Therefore, failing to detail a notice period in writing can open your business up to risk in terms of a potential payout if an employee makes a claim.

3. General Business Protection

A well-drafted employment agreement usually includes clauses that cover:

  • confidential information;
  • intellectual property and moral rights;
  • post-employment restraints;
  • return of property; and
  • directions, to attend or not to attend the workplace.

It is best to have a watertight written contract rather than rely on: 

  • your memory of the verbal employment contract; or
  • rights and obligations established in past cases (i.e. “case law”).

This is because case law does not deal with all aspects of employment that you will need to protect your own business.

For example, case law does not cater for post-employment restraints. 

4. Protections for Employers’ Remuneration Structure/Clauses

Problems may arise in making your verbal employment contract enforceable where it is unclear what remuneration you will offer your employee. On the other hand, a written contract allows you to specify your remuneration structure.

For example, if you pay your employee an annual salary, you may need to comply with the annualised salary provisions under any applicable modern award. It will be worthwhile specifying this in the contract, to establish your intention to pay a salary for the entire year to remunerate:

  • all work carried out;
  • any overtime worker; or
  • work carried out on days incurring penalty rates.

It is also important to include an offset clause. This is a term that allows you to refer to any payment that you make above the minimum wage specified by an award to offset any possible claim for underpayment.

For example, you might pay an award employee a salary well over the standard award rate. However, you might not pay overtime. If they end up working a significant amount of overtime, such that they should receive more than the flat rate you provide, you may be able to offset the underpayment owing to your employee with the additional rates that you pay.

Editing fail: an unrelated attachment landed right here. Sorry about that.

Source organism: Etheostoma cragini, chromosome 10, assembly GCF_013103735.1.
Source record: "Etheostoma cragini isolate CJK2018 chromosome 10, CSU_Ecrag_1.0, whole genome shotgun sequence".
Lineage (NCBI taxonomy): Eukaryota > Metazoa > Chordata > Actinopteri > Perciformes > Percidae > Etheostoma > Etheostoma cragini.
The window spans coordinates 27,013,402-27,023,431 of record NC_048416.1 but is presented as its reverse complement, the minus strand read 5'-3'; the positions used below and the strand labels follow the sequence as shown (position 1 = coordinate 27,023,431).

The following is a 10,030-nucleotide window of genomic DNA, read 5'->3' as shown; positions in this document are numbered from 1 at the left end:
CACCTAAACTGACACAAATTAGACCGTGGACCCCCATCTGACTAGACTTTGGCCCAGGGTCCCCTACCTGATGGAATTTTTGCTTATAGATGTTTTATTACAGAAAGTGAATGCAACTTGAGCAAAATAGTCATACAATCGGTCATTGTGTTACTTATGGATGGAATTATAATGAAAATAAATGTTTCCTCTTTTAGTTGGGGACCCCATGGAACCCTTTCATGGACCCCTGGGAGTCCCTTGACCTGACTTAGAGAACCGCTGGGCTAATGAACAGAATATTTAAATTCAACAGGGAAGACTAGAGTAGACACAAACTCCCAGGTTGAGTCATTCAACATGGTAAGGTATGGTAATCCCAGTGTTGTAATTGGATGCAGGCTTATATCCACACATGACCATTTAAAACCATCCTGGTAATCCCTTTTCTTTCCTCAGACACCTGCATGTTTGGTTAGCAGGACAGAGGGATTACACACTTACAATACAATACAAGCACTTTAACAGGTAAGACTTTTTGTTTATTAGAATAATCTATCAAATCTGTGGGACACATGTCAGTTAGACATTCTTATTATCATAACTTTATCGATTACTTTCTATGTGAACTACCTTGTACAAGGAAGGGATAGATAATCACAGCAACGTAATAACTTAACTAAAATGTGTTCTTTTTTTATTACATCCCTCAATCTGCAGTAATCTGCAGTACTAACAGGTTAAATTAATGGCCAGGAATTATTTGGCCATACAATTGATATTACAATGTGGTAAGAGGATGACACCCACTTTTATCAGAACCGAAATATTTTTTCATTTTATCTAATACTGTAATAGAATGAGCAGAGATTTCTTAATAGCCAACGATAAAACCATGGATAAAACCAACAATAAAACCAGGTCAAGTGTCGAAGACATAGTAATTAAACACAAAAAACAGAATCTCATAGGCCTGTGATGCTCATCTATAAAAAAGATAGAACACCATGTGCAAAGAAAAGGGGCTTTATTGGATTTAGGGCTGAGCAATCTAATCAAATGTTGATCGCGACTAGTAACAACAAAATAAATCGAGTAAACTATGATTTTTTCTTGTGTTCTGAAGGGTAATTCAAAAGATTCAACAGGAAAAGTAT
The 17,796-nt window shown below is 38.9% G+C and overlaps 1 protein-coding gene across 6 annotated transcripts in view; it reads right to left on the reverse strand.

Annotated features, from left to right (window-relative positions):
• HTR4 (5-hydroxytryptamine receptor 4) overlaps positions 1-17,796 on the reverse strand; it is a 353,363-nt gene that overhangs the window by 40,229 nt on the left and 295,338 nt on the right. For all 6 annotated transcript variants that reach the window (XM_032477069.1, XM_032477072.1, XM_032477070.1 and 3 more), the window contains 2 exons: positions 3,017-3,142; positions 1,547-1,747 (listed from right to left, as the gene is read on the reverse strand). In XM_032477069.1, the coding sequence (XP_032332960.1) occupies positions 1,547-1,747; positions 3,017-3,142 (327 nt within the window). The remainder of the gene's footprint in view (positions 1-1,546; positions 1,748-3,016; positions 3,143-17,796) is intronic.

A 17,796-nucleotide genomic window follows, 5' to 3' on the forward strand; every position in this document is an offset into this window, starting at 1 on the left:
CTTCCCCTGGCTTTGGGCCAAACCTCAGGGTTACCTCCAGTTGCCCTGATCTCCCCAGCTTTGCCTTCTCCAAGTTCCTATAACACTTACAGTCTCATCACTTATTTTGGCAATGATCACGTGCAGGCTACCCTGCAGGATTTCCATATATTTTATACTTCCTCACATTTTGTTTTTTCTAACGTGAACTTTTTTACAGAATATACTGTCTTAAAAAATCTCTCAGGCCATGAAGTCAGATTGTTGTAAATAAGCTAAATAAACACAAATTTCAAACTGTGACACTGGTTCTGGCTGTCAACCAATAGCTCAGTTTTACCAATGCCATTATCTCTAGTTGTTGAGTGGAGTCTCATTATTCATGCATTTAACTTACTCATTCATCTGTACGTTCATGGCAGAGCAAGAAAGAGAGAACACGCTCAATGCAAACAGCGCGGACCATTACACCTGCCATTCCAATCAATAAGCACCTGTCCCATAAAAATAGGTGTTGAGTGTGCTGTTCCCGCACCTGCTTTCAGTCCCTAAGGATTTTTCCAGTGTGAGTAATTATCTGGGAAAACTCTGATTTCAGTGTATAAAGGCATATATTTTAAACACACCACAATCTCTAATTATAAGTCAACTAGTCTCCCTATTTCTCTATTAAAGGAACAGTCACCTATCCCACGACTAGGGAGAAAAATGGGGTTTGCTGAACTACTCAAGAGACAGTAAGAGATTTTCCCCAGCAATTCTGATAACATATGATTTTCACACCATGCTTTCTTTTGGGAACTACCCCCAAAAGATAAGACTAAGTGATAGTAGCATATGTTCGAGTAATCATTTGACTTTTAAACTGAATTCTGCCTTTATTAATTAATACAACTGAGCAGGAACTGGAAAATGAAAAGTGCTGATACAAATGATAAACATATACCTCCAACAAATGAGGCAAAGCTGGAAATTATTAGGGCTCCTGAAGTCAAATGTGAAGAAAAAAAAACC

When you do not have a written agreement, you will not get any protection regarding remuneration. As a highly technical agreement, it will be difficult to prove that it exists if you do not have a written agreement in place.

Key Takeaways

While it is possible to make a verbal employment contract enforceable, it is best practice to have a written contract prepared because:

  • you can clearly outline the terms, so that both parties can refer back to them;
  • there is no argument or confusion regarding the contract terms;
  • you will not be subject to claims made for employee rights established under case law; and
  • you can clarify a clear remuneration structure.

Therefore, a written contract is very important if you want to protect your business’ interests. If you would like assistance drafting a robust employment contract, contact LegalVision’s contract lawyers on 1300 544 755 or fill out the form on this page.